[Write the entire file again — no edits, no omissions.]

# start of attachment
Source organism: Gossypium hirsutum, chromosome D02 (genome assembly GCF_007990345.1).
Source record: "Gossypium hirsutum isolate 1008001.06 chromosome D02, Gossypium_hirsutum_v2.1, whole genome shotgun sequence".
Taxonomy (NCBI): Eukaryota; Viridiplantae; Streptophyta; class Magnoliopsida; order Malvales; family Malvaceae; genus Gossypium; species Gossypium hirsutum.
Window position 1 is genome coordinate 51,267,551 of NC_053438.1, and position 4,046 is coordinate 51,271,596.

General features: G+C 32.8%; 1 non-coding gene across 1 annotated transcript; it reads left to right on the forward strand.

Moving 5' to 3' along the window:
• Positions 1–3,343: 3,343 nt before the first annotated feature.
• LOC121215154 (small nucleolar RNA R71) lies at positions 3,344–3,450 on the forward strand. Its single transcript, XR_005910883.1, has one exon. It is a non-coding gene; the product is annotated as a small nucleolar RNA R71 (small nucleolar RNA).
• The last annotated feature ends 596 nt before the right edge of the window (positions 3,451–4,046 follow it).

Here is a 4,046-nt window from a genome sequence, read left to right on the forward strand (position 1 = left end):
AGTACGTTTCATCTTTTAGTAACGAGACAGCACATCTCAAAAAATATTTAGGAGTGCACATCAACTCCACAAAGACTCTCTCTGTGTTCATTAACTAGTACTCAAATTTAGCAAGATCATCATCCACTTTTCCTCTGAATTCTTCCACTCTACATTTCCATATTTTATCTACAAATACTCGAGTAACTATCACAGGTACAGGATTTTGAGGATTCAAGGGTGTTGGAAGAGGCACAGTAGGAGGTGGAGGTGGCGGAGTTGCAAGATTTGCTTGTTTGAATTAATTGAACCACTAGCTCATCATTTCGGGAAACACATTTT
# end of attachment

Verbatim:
Source organism: Gossypium hirsutum, chromosome D02 (genome assembly GCF_007990345.1).
Source record: "Gossypium hirsutum isolate 1008001.06 chromosome D02, Gossypium_hirsutum_v2.1, whole genome shotgun sequence".
Taxonomy (NCBI): Eukaryota; Viridiplantae; Streptophyta; class Magnoliopsida; order Malvales; family Malvaceae; genus Gossypium; species Gossypium hirsutum.
Window position 1 is genome coordinate 51,267,551 of NC_053438.1, and position 4,046 is coordinate 51,271,596.

General features: G+C 32.8%; 1 non-coding gene across 1 annotated transcript; it reads left to right on the forward strand.

Moving 5' to 3' along the window:
• Positions 1–3,343: 3,343 nt before the first annotated feature.
• LOC121215154 (small nucleolar RNA R71) lies at positions 3,344–3,450 on the forward strand. Its single transcript, XR_005910883.1, has one exon. It is a non-coding gene; the product is annotated as a small nucleolar RNA R71 (small nucleolar RNA).
• The last annotated feature ends 596 nt before the right edge of the window (positions 3,451–4,046 follow it).

Here is a 4,046-nt window from a genome sequence, read left to right on the forward strand (position 1 = left end):
AGTACGTTTCATCTTTTAGTAACGAGACAGCACATCTCAAAAAATATTTAGGAGTGCACATCAACTCCACAAAGACTCTCTCTGTGTTCATTAACTAGTACTCAAATTTAGCAAGATCATCATCCACTTTTCCTCTGAATTCTTCCACTCTACATTTCCATATTTTATCTACAAATACTCGAGTAACTATCACAGGTACAGGATTTTGAGGATTCAAGGGTGTTGGAAGAGGCACAGTAGGAGGTGGAGGTGGCGGAGTTGCAAGATTTGCTTGTTTGAATTAATTGAACCACTAGCTCATCATTTCGGGAAACACATTTT